The Universe of Discourse
           
Fri, 04 Jan 2008

Iris is not a vegetarian
I just had a long vacation and got to spend a lot of time with Iris, which is why she's popping up so much all of a sudden. I seem to have gotten into Mimi Smartypants mode. I will return to the regularly-scheduled discussions of programming and mathematics shortly. But since I seem to have written two articles in a row ([1] [2]) on the subject of telling kids the difficult truth, I thought I'd try to finish up this one, which has been mostly done for months now. Also there was a recent episode that got me thinking about it again.

I went to visit Iris at school last week, and stayed for lunch. I was seated with Iris and three other little girls. As the food was served, one of the girls, Riley, made some joke about how the food cart contained guinea pigs instead. This sort of joke is very funny to preschoolers.

My sense of humor is very close to a preschooler's, and I would have thought that this was funny if she had said that the food cart contained clocks, or nose hairs, or a speech in defense of the Corn Laws, or the Trans-Siberian Railroad, or fish-shaped solid waste. But she said guinea pigs, and instead of laughing, I mused aloud that I had never eaten a guinea pig.

Riley informed me that "You can't eat guinea pigs! They're animals, not food."

"Sure you can," I said. "Meat is made from animals."

Riley got this big grin on her face, the one that preschoolers get when they know that the adults are teasing them, and said "Nawww!"

"Yes," I said. "Meat comes from animals."

Riley shook her head. She knew I was joking. A general discussion ensued, with Iris taking my side, and another girl, Flora, taking Riley's. In the end, I did not convince them.

"Well," I said, mostly to myself, at the end, "you girls are in for a rude awakening someday."

Now, I know that not everyone is as direct as I am. And I know that not all non-vegetarians are as concerned as I am about the ethics of eating meat. But wow. I would have thought that someone would have explained to these girls where meat came from, just as a point of interest if nothing else. Or maybe they would have made the connection between chicken-the-food and chicken-the-farm-animal. I mean, they are constantly getting all these stories set on farms. Since three-year-olds ask about a billion questions a day. they must ask around a thousand questions a day about the farms, so how is it that the subject never came up?

Iris was accidentally exposed to a movie version of Charlotte's Web on an airplane, and the plot of Charlotte's Web is that Charlotte is trying to save Wilbur from being turned into smoked ham. Left to myself I wouldn't have exposed Iris to Charlotte's Web so soon—it is too long for her, for one thing—but my point here is that the world is full of reminders of the true nature of meat, and they can be hard to avoid. So I was very surprised when it turned out that these two age-mates of Iris's were so completely unaware of it.

Anyway, Iris has known from a very early age where meat comes from. Early in her meat-eating career, probably before she was two years old, I specifically explained it to her. I wanted to make sure that she understood that meat comes from animals. Because there are serious ethical issues involved when one eats animals, and I think they must be considered. We may choose to kill and destroy thinking beings to make food, but we should at least be aware that that is what is happening. I'm not sure I think it is evil, but I want to at least be aware of the possibility.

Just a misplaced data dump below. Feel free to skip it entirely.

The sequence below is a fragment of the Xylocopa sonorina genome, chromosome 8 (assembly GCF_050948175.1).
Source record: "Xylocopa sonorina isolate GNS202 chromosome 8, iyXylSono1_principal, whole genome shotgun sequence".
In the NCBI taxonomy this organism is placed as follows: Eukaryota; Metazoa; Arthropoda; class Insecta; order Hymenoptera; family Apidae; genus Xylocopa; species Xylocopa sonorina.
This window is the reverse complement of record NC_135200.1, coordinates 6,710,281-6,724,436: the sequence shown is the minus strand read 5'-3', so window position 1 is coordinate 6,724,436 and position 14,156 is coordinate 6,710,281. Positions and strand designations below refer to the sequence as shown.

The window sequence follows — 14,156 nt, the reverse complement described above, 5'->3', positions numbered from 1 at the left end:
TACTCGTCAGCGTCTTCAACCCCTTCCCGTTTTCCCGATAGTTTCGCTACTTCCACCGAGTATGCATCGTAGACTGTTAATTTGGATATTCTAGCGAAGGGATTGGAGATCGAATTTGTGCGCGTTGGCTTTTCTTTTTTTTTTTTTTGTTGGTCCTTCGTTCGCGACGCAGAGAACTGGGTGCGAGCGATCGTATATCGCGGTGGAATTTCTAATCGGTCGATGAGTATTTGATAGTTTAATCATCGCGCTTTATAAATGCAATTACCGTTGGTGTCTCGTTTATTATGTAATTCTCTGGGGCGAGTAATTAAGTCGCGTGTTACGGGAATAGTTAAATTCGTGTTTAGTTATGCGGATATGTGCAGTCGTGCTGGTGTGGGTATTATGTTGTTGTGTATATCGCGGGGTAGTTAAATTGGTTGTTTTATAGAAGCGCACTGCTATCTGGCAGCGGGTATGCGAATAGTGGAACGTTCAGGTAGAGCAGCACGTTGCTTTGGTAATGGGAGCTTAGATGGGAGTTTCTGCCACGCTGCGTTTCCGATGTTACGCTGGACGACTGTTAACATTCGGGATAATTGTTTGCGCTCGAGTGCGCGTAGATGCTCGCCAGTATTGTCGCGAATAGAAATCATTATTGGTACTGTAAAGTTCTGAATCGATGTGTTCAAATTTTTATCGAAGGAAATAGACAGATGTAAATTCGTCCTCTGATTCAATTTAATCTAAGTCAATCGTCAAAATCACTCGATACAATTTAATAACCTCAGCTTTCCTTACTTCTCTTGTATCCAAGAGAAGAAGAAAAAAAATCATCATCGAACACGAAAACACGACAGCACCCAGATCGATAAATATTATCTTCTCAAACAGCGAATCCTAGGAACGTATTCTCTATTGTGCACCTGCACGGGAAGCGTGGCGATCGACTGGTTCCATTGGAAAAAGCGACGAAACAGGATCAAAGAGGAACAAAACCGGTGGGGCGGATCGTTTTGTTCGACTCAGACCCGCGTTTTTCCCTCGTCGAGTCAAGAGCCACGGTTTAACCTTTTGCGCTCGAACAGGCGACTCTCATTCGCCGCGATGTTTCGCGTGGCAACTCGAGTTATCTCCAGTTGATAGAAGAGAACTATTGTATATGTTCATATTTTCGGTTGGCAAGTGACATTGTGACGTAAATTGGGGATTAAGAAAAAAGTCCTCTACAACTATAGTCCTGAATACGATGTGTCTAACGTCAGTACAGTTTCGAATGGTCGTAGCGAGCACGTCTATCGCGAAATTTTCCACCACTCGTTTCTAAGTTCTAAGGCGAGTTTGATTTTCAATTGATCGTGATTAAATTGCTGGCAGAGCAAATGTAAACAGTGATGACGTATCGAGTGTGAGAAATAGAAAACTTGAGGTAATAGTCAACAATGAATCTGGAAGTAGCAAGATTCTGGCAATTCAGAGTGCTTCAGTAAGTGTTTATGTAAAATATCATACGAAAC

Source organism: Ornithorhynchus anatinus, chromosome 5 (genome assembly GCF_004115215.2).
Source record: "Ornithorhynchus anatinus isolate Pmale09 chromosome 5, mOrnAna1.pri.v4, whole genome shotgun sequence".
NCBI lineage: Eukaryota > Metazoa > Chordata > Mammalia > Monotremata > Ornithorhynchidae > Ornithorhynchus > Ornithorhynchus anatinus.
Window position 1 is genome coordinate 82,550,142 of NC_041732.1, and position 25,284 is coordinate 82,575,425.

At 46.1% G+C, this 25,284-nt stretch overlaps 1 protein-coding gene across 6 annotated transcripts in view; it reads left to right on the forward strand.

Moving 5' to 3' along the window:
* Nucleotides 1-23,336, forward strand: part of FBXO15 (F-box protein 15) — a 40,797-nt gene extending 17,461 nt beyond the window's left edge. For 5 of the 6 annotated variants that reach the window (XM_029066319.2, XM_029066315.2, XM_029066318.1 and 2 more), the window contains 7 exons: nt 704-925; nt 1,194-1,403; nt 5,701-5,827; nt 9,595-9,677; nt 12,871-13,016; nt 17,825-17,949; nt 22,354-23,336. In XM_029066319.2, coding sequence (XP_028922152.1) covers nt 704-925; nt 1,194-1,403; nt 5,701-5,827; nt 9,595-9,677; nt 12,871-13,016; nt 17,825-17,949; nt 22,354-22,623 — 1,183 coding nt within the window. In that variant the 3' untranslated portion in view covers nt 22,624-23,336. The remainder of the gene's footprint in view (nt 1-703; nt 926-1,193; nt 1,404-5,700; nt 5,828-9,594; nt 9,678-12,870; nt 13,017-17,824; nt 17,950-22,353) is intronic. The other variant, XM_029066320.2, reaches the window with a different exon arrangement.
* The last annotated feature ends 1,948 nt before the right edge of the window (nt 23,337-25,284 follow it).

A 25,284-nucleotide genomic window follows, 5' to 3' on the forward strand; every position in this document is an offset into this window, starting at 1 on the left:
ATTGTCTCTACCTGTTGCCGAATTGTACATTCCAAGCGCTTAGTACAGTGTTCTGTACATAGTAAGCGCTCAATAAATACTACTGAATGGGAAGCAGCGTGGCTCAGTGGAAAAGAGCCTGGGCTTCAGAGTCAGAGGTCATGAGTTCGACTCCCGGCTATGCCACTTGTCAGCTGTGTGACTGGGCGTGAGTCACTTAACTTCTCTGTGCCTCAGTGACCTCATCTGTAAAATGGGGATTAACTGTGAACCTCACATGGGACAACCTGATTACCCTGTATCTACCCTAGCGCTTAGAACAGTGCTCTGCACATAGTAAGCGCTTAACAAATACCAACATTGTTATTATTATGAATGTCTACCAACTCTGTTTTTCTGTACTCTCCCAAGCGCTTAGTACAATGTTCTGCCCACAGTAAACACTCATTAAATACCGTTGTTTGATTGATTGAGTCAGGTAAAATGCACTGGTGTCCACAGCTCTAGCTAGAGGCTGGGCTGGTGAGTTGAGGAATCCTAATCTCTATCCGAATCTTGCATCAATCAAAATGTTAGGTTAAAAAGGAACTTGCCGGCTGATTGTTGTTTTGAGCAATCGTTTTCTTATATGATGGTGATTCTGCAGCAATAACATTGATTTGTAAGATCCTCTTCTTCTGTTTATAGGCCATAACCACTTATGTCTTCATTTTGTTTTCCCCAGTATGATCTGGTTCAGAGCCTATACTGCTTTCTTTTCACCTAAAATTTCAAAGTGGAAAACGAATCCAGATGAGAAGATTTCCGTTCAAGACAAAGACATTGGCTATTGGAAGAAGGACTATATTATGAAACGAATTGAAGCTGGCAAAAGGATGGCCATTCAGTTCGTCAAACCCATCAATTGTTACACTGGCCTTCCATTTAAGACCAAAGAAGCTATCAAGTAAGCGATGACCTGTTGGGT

I have never been a vegetarian, but I want to try to face the ethical results of that choice head on, and not pretend that they are not there. I did not want Iris growing up to identify meat with sterile packages in the supermarket. Meat was once alive, moving around with its own agenda, and I think it is important to understand this.

So I made an effort to bring up the subject at home, and then one day when Iris was around twenty months old we went to a Chinese restaurant that has live fish in tanks at the front of the restaurant, and you can ask them to take one of these fish into the kitchen to be cooked for your dinner. Iris has loved to eat fish since she was a tiny baby.

We ordered a striped bass, and then I took Iris to look at the fish in the tanks. I explained to her that these fish swimming in the tanks were for people to eat, and that when we ordered our fish for dinner, a waiter came out and caught one of the fish in a net, took it back to the kitchen, and they killed it and were cooking it for us.

As I said, I had made the point before, but never so directly. We had never before seen the live animals that were turned into food for us. I really did not know how Iris would respond to this. Some people have a very strong negative response when they first learn that meat comes from animals, so negative that they never eat meat again. But I thought Iris should know the truth and make her own decision about how to respond.

Iris's response was to point at one of the striped bass and say "I want to eat that one."

Then she took me to each tank in turn, and told me me which kind of fish she wanted to eat and which ones she did not want to eat. (She favored the fish-looking fish, and rejected the crabs, shrimp, and eels.)

Then when the fish arrived on our table Iris asked if it had been swimming in the tank, and I said it had. "Yum yum," said Iris, and dug in.


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